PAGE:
Interest Rates remain the same – what does this mean for Property Investors?

Kate Rollan Property Investment Reports Leave a Comment

Interest Rates remain the same – what does this mean for Property Investors?

The Reserve Bank of Australia (RBA) has this week released their decision to keep the cash rate at 2.5%.  This is a welcomed decision by Property Investors after much recent speculation about the forthcoming RBA decision and concerns over property investment loans and rising property prices.

RBA governor Glenn Stevens released the Boards official decision regarding financial market stability commenting “financial conditions remain very accommodative. Long-term interest rates and risk spreads remain very low. Markets still appear to be attaching a low probability to any rise in global interest rates or other adverse event over the period ahead”.  Future predictions from the Board indicate “a period of interest rate stability”, a sigh of relief for Property Investors.

There was much anticipation from investors for a comment from RBA about their concerns about rising house prices particularly in Sydney and Melbourne and the tightening of investment home loans. Unfortunately, no comment was made, just a reference to a “pick-up in recent months in lending to investors in housing assets” and “dwelling prices have continued to rise over recent months”.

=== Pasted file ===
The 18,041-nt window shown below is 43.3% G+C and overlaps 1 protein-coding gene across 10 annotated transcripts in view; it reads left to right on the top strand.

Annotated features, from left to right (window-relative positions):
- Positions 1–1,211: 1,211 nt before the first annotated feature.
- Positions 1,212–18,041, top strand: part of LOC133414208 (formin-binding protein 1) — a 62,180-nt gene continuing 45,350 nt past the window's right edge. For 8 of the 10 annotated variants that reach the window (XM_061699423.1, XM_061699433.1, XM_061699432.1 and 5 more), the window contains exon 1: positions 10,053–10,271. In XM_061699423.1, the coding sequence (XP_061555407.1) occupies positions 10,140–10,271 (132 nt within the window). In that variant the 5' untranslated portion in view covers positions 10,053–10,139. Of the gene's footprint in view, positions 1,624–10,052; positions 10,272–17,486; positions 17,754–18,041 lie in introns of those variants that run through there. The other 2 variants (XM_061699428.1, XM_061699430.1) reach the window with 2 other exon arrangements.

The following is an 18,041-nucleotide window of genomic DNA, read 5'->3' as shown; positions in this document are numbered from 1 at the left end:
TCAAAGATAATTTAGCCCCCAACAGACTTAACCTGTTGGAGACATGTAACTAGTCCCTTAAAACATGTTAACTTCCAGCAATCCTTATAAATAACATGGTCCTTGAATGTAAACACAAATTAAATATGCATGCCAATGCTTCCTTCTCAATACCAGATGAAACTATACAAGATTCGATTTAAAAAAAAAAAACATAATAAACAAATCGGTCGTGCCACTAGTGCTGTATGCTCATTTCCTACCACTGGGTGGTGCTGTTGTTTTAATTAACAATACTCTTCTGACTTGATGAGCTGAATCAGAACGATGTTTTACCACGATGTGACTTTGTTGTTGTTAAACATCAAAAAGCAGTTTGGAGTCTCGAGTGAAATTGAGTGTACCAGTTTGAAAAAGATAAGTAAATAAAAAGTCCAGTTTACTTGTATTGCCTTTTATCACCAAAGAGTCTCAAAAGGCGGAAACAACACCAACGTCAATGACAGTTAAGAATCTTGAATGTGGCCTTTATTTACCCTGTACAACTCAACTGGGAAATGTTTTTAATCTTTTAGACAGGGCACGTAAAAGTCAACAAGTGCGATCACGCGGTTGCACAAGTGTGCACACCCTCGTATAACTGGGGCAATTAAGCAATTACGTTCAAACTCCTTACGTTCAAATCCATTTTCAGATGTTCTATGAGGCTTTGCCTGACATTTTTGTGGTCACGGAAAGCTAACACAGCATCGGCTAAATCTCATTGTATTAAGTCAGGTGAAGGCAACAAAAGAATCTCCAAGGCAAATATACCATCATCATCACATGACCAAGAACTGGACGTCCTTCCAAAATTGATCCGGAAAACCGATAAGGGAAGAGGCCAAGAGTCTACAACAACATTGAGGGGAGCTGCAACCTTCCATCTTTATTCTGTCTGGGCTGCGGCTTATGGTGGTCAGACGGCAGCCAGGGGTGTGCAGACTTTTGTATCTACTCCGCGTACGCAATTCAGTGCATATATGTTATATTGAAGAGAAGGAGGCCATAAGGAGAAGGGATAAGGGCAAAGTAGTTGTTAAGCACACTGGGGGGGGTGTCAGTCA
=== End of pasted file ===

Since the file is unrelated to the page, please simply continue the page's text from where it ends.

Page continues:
Property Investors didn’t have to wait long – Luci Ellis, Head of Financial Stability commented on recent RBA developments at a Sydney Conference on Thursday. She summarised the RBA’s concerns as being specifically with “the investor segments of the Sydney and Melbourne markets” and lending issues such as the “vast bulk of that new borrowing is to purchase existing properties” as opposed to the construction of new properties, and “lending standards”.

For Property Investors, this may be a double-edged sword. It’s great that the cash rate has remained static and appears as though it will remain stable for some time; however, lending for property investment is predicted to tighten. It may mean that investors have to contribute more of their own money to fund the purchase, lowering borrowing risks but making property investment unattainable for those needing to borrow a higher percentage of funds

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